What is an Up Trust in VSA Types of Up-Trust Patterns
Up-trust - a pattern in the analysis of volumes. Its name comes from the English word up-trust ("jerk up"). The correct interpretation of the figure on the chart allows the trader to identify the mood of major players in the market and to anticipate a market reversal at its inception. What does the model look like? What are its varieties?
What does the Ap-Trust figure look like and what does its appearance mean?
The Up-Trust in VSA is the same pin bar in Price Action, complemented by a surge in volumes on this candle. In other words, this is a candlestick with a long tail pointing upward and a closing price as close to the opening price as possible. At the same time, large volumes are present on the market.
A pattern usually appears at the top of a trend. The price rises, but at that moment large market players close their purchases and exit to come back with sales. Small traders are trying to catch up with the outgoing train. At the sight of a growing market, they continue to open purchases. What happens next? Then the market falls, collects the stops of small players, and the trend changes to a downtrend.
What happens on the market when an up-trust appears? The long tail indicates that the price managed to go up, but did not stay there. So between the buyers and sellers there was a tense struggle, which with a high degree of probability ended not in favor of the former. “Bulls” tried to maintain their positions, but showed their weakness and obeyed the “bears” - these conclusions can be drawn from the fall in price to the opening point after strong growth.
The theory of the struggle between “bears” and “bulls” is confirmed by increased volumes.
Important! It is only necessary to estimate volumes after closing a candle.
There is another opinion about the nature of the Ap-Trust model. It is based on a game of market makers that drive the market. Initially, they push the price up. The trend is growing, and small traders are gaining long positions. At the same time, major players close purchases and enter sales, using for this application to buy a pair from small investors. As a result, "smart money" turns the trend down. Small traders catch stops because they enter long positions at the very top of the trend.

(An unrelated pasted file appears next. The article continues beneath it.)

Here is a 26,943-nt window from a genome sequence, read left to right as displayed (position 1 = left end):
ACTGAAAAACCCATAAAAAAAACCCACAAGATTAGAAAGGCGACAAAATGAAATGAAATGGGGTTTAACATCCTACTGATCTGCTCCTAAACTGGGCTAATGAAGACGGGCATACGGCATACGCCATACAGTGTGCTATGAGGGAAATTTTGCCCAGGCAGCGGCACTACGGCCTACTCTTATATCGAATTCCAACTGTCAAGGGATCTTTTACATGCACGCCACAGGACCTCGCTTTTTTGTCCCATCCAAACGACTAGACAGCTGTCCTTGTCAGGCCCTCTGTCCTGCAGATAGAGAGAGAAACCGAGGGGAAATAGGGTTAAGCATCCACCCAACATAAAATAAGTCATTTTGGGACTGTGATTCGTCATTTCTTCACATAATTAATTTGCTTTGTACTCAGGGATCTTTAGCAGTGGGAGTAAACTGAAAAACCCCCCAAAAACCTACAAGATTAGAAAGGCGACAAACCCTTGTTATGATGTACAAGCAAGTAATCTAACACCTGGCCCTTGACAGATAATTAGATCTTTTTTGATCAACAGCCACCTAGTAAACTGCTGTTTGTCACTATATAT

Types of Up-Trust Patterns
In addition to the pattern that was described above, there are two more varieties of the figure - the inverse Ap-trust and the pseudo Ap-trust.
The reverse up-trust is the opposite of the model described above. That is, it is a candle with a long lower shadow and close opening and closing prices. Such a pattern is formed usually at the bottom of a downtrend, when the “bears” have already lost their strength and the “bulls” have not yet entered the game.
A long lower shadow indicates that the price has been below, but has not fixed there, although the market tried to push it through. The rule of large volumes formed at the close of the signal candle works here similarly. In order for the Up-Trust pattern signal to be considered valid, it is necessary that the current volumes radically differ from the neighboring ones after the candle closes. Most often, after the formation of a figure, an uptrend begins.
Pseudo Up-Trust is a model in which a candle is formed with the parameters described above, but without the release of large volumes. Enter the market at this signal is not worth it. At least according to the rules of volume analysis. The lack of volumes suggests that at the time of the pair’s growth there was not enough demand, so the price fell and the candle closed close to the opening price. This does not mean that the trend is reversing, so opening positions in the formation of a false setup is fraught with high risks.